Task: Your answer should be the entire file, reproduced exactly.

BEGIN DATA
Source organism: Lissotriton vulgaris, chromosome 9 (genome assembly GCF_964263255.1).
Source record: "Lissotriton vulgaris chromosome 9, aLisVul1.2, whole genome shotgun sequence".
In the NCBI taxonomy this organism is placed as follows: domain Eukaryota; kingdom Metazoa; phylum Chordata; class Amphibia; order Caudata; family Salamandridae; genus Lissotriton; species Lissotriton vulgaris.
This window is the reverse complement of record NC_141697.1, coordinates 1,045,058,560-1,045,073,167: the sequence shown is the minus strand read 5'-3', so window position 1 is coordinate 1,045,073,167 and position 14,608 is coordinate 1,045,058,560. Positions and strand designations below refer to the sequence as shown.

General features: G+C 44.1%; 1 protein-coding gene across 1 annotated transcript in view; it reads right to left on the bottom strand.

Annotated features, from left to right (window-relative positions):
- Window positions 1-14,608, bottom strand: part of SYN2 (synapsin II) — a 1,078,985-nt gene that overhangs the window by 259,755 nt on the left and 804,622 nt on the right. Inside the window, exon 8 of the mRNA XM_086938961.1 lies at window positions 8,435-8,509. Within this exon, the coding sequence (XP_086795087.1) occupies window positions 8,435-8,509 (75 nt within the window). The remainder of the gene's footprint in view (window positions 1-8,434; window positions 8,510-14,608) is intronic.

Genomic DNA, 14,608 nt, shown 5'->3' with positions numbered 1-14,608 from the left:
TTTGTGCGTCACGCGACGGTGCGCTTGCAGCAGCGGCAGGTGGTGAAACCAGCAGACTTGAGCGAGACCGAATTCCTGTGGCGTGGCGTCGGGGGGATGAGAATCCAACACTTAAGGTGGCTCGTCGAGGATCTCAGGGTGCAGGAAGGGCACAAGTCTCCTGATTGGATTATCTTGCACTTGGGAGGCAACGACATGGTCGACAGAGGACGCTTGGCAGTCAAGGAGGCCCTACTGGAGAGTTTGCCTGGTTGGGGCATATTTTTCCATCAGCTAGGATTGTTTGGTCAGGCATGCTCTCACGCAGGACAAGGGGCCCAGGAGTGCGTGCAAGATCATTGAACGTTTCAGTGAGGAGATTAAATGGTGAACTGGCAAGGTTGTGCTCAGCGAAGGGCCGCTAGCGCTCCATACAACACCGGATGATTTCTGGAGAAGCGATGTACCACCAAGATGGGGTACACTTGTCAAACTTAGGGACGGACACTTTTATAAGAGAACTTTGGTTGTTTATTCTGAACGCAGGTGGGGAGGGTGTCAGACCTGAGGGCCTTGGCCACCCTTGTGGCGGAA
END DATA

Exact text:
Source organism: Lissotriton vulgaris, chromosome 9 (genome assembly GCF_964263255.1).
Source record: "Lissotriton vulgaris chromosome 9, aLisVul1.2, whole genome shotgun sequence".
In the NCBI taxonomy this organism is placed as follows: domain Eukaryota; kingdom Metazoa; phylum Chordata; class Amphibia; order Caudata; family Salamandridae; genus Lissotriton; species Lissotriton vulgaris.
This window is the reverse complement of record NC_141697.1, coordinates 1,045,058,560-1,045,073,167: the sequence shown is the minus strand read 5'-3', so window position 1 is coordinate 1,045,073,167 and position 14,608 is coordinate 1,045,058,560. Positions and strand designations below refer to the sequence as shown.

General features: G+C 44.1%; 1 protein-coding gene across 1 annotated transcript in view; it reads right to left on the bottom strand.

Annotated features, from left to right (window-relative positions):
- Window positions 1-14,608, bottom strand: part of SYN2 (synapsin II) — a 1,078,985-nt gene that overhangs the window by 259,755 nt on the left and 804,622 nt on the right. Inside the window, exon 8 of the mRNA XM_086938961.1 lies at window positions 8,435-8,509. Within this exon, the coding sequence (XP_086795087.1) occupies window positions 8,435-8,509 (75 nt within the window). The remainder of the gene's footprint in view (window positions 1-8,434; window positions 8,510-14,608) is intronic.

Genomic DNA, 14,608 nt, shown 5'->3' with positions numbered 1-14,608 from the left:
TTTGTGCGTCACGCGACGGTGCGCTTGCAGCAGCGGCAGGTGGTGAAACCAGCAGACTTGAGCGAGACCGAATTCCTGTGGCGTGGCGTCGGGGGGATGAGAATCCAACACTTAAGGTGGCTCGTCGAGGATCTCAGGGTGCAGGAAGGGCACAAGTCTCCTGATTGGATTATCTTGCACTTGGGAGGCAACGACATGGTCGACAGAGGACGCTTGGCAGTCAAGGAGGCCCTACTGGAGAGTTTGCCTGGTTGGGGCATATTTTTCCATCAGCTAGGATTGTTTGGTCAGGCATGCTCTCACGCAGGACAAGGGGCCCAGGAGTGCGTGCAAGATCATTGAACGTTTCAGTGAGGAGATTAAATGGTGAACTGGCAAGGTTGTGCTCAGCGAAGGGCCGCTAGCGCTCCATACAACACCGGATGATTTCTGGAGAAGCGATGTACCACCAAGATGGGGTACACTTGTCAAACTTAGGGACGGACACTTTTATAAGAGAACTTTGGTTGTTTATTCTGAACGCAGGTGGGGAGGGTGTCAGACCTGAGGGCCTTGGCCACCCTTGTGGCGGAA